A food intolerance is when you experience indigestion or difficulty digesting certain foods or food ingredients. It is not normally classified as a serious condition. But it can be troubling and can make you feel unwell.

Common symptoms for food intolerances are:

  • Bloating
  • Gas
  • Stomach pain/ache
  • Diarrhea

Other not very common symptoms can include headaches, feeling tired/fatigued, nausea, constipation, joint pain or sometimes rashes.

Symptoms normally commence a few hours after eating the ingredient that you’re intolerant to and can last for a few hours or days.

Is a food intolerance the same as a food allergy?

Food allergies usually happen when your immune system treats a certain food or ingredient as a threat, triggering an immune reaction.

Symptoms are usually more severe for an allergy. If it is an IGE allergy, they can include itchiness, wheezing, and facial swelling, and can occur within minutes.

You can have an allergy to any food item but some of the most common allergens are:

  • Milk.
  • Soy.
  • Eggs.
  • Peanuts.
  • Tree nuts.
  • Fish.
  • Wheat

The best way to prevent an allergic reaction is identifying the allergen and avoiding it totally in future.

Various tests can detect food allergies. Depending on the type of allergy, an issue can be identified using a skin-prick or blood test.

What are the causes of a food intolerance?

Food intolerances are usually caused by your body’s inability to digest a certain food or food ingredient.

The most common is lactose intolerance, where the body struggles to digest sugar found in dairy products like yoghurt.

You can also be intolerant to other food items/ ingredients such as:

  • Gluten (wheat, rye and barley) in breads and pasta.
  • Caffeine which is an ingredient in coffee, tea and some fizzy drinks.
  • Salicylates which is an ingredient in some fruits and vegetables as well as herbs and spices.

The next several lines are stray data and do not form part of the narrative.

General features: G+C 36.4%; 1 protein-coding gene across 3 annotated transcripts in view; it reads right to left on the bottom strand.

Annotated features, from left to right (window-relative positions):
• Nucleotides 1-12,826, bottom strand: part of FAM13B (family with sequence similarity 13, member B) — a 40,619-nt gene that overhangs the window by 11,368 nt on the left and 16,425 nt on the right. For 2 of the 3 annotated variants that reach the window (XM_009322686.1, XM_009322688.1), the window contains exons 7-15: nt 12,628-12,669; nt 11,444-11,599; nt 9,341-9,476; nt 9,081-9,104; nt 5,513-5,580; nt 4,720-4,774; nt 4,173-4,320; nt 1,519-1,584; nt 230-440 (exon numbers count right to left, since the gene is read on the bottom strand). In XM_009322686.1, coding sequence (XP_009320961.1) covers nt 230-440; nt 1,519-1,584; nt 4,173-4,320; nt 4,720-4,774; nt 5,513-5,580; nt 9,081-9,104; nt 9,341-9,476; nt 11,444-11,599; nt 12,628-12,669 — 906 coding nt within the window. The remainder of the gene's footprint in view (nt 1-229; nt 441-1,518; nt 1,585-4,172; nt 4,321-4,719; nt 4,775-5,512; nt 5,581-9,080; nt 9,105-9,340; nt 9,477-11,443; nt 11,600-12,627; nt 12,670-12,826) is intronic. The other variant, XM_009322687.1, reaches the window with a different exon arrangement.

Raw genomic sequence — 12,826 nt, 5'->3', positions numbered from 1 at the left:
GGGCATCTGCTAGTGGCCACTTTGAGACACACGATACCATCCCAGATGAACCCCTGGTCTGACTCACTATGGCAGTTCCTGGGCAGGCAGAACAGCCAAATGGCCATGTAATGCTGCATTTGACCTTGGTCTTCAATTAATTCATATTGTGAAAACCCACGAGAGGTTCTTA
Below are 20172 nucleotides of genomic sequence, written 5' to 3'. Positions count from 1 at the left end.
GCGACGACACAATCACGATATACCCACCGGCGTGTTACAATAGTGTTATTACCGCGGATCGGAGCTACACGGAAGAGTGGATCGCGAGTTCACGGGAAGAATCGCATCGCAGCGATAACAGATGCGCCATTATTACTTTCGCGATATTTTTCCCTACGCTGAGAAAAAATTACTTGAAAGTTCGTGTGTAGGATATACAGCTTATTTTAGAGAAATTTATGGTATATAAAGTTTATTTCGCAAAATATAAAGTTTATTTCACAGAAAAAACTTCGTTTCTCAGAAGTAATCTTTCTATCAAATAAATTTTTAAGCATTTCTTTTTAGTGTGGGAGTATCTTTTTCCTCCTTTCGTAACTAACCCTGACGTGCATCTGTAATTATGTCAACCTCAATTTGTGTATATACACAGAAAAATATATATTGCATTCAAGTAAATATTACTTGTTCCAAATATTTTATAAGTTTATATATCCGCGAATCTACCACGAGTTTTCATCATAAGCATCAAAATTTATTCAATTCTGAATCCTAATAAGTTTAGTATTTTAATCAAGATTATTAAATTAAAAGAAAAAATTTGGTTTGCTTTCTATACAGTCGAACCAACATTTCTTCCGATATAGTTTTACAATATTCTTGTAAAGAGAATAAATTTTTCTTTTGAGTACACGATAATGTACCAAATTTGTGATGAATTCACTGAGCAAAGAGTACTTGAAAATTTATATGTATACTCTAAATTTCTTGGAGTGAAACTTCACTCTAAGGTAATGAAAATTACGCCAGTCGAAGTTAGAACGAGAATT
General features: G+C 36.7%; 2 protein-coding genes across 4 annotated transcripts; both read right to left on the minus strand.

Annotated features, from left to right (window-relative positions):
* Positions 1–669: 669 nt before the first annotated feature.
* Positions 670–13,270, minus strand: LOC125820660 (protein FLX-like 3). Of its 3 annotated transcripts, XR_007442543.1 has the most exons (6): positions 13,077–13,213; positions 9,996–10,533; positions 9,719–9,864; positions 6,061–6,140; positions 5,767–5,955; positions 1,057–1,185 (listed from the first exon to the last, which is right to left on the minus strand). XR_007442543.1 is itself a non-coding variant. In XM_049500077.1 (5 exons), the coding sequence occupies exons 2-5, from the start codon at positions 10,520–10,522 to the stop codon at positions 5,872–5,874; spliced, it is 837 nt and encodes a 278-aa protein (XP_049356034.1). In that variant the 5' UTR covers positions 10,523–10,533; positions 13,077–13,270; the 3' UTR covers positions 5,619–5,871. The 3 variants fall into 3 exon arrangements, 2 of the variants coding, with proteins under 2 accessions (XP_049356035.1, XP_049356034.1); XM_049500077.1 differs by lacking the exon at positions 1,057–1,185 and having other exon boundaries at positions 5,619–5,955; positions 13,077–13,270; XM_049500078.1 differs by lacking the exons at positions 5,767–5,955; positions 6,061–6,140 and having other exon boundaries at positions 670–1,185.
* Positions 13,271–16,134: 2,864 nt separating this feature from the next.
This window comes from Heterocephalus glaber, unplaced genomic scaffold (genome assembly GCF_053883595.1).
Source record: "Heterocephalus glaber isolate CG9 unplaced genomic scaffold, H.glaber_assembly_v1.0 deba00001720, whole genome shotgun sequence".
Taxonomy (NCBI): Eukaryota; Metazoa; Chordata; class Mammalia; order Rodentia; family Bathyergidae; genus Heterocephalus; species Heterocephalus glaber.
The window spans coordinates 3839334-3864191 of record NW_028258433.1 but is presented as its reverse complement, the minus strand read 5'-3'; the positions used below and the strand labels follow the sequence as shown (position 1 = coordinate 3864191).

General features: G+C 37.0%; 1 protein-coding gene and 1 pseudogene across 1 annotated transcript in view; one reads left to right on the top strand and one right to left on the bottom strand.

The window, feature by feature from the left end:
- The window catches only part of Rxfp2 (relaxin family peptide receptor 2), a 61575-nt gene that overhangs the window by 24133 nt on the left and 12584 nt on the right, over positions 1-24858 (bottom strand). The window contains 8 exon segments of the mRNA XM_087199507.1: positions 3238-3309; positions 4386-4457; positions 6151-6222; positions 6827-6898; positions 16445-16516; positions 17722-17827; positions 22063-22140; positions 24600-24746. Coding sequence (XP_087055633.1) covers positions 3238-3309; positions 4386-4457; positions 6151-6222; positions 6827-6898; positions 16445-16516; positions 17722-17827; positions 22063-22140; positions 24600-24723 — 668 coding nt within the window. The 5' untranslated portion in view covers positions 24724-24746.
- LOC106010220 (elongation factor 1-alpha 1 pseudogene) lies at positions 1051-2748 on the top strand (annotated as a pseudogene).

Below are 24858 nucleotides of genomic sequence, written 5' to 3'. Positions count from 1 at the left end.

• Monosodium glutamate which is in ripened fruits, cured meats and savoury snacks.

What are the tests for food intolerance?

The tests for detecting food intolerances are:

  • Blood test (Food intolerance blood test)
  • Breath test (Usually done for lactose intolerance)
  • Eliminating the ingredient, monitoring symptoms and reintroducing the food later.

What should you do if you have a food intolerance?

Once you have your food intolerance confirmed, it is best to follow a special diet set by your dietician/nutritionist.

The test results usually divide food items tested into three categories. The first (normally green) category includes foods you are least reactive to. The second (orange or yellow) cause a moderate reaction. And the third (red) are those you are most reactive to.

These results will allow your dietitian to give you the required diet plan which is normally divided into three stages.

Stage One: Elimination Phase

In this phase, there are certain foods that you need to eliminate completely for approximately five to eight weeks.

During this phase, you can eat from your ‘green’ foods on a four-day cycle.

Stage Two: Provocation Phase

In this phase you start introducing the foods that were previously eliminated from your diet. Ingredients are introduced one at a time for three days each. If no symptoms are experienced, you can add these foods back into your diet. If you experience symptoms, you log this on your ‘provocation sheet’ and eliminate the food again.

Stage Three: The Stabilisation Phase

Lastly, the stabilisation phase is an important building block. In this phase, you avoid the identified trigger foods for at least one year.

After one year, another provocation can be started with the foods which were still being avoided. After this, you might only need to avoid one or two foods permanently.

If you or your loved ones are experiencing any symptoms, do get in touch to speak to our expert nutrition team.

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